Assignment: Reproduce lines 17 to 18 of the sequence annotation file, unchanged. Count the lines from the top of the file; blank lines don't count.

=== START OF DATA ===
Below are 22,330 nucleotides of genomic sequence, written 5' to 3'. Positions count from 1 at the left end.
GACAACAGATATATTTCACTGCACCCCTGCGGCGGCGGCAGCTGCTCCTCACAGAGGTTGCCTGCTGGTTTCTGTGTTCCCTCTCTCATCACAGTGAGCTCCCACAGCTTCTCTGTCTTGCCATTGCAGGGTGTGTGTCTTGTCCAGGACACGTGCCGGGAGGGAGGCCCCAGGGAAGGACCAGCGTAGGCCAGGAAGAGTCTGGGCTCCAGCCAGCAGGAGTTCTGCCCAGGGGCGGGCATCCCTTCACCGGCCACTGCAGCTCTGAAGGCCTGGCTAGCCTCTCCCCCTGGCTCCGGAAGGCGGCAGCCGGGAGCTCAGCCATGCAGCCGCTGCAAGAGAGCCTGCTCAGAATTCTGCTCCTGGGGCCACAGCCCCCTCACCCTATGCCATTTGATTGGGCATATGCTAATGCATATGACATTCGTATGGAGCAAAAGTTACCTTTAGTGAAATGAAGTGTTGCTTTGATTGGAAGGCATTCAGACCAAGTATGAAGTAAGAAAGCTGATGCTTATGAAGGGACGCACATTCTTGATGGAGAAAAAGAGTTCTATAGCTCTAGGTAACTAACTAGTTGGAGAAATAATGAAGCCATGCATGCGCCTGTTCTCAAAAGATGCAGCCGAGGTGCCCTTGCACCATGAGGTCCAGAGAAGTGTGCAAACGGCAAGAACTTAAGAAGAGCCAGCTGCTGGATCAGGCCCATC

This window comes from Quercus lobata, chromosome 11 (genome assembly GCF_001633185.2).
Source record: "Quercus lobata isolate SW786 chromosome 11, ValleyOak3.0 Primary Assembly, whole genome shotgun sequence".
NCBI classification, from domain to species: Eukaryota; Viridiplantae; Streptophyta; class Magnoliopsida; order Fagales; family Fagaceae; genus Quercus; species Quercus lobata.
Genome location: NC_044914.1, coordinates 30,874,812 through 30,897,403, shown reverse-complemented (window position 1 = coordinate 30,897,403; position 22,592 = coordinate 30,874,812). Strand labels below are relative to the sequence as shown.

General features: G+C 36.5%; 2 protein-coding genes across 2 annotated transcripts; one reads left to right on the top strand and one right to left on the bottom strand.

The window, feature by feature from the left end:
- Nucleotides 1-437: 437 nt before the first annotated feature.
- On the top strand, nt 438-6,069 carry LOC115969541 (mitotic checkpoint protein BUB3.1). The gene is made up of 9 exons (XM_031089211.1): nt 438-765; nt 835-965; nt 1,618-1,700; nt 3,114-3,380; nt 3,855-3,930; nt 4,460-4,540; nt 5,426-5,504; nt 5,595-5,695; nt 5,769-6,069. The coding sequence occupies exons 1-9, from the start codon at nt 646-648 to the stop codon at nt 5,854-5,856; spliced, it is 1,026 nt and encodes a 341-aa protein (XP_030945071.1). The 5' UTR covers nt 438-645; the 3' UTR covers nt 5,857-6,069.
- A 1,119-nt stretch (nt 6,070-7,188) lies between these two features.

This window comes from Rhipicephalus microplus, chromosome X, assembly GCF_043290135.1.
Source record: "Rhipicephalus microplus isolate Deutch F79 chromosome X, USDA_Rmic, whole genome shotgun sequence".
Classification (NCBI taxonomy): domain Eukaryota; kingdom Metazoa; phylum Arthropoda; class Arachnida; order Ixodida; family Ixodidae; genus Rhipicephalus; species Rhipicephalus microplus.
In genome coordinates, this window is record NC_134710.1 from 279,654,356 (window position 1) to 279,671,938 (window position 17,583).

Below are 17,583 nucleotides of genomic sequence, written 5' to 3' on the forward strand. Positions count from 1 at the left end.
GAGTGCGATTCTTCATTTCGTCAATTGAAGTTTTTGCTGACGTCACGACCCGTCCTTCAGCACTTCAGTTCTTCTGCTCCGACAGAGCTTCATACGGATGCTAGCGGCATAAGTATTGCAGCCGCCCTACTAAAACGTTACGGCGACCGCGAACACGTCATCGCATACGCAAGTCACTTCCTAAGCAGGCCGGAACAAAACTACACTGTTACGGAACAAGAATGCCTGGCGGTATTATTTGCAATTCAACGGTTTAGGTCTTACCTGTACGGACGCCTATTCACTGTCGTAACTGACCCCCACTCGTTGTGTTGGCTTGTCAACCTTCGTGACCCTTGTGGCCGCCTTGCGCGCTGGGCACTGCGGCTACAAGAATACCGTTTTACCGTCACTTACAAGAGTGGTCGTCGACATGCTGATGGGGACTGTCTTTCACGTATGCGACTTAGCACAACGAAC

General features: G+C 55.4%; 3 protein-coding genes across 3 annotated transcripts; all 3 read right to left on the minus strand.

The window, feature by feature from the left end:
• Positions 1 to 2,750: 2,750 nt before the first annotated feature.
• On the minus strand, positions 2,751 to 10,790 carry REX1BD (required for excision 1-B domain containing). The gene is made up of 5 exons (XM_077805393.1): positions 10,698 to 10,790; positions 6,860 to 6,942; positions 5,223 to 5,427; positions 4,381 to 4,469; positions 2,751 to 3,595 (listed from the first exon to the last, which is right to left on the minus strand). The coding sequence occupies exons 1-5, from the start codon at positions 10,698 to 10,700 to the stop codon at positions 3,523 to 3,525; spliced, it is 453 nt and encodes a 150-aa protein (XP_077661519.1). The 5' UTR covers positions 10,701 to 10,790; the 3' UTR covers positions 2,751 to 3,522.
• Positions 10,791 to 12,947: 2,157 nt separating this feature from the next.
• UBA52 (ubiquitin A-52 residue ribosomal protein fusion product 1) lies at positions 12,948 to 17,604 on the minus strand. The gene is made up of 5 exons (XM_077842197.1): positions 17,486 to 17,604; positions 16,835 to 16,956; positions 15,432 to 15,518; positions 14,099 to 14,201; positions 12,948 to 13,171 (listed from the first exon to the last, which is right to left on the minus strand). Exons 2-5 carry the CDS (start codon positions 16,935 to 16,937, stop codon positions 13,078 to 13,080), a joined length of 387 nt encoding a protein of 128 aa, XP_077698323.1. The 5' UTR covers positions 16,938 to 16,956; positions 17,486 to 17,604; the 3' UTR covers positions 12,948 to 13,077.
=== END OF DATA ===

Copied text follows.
GAGTGCGATTCTTCATTTCGTCAATTGAAGTTTTTGCTGACGTCACGACCCGTCCTTCAGCACTTCAGTTCTTCTGCTCCGACAGAGCTTCATACGGATGCTAGCGGCATAAGTATTGCAGCCGCCCTACTAAAACGTTACGGCGACCGCGAACACGTCATCGCATACGCAAGTCACTTCCTAAGCAGGCCGGAACAAAACTACACTGTTACGGAACAAGAATGCCTGGCGGTATTATTTGCAATTCAACGGTTTAGGTCTTACCTGTACGGACGCCTATTCACTGTCGTAACTGACCCCCACTCGTTGTGTTGGCTTGTCAACCTTCGTGACCCTTGTGGCCGCCTTGCGCGCTGGGCACTGCGGCTACAAGAATACCGTTTTACCGTCACTTACAAGAGTGGTCGTCGACATGCTGATGGGGACTGTCTTTCACGTATGCGACTTAGCACAACGAAC

General features: G+C 55.4%; 3 protein-coding genes across 3 annotated transcripts; all 3 read right to left on the minus strand.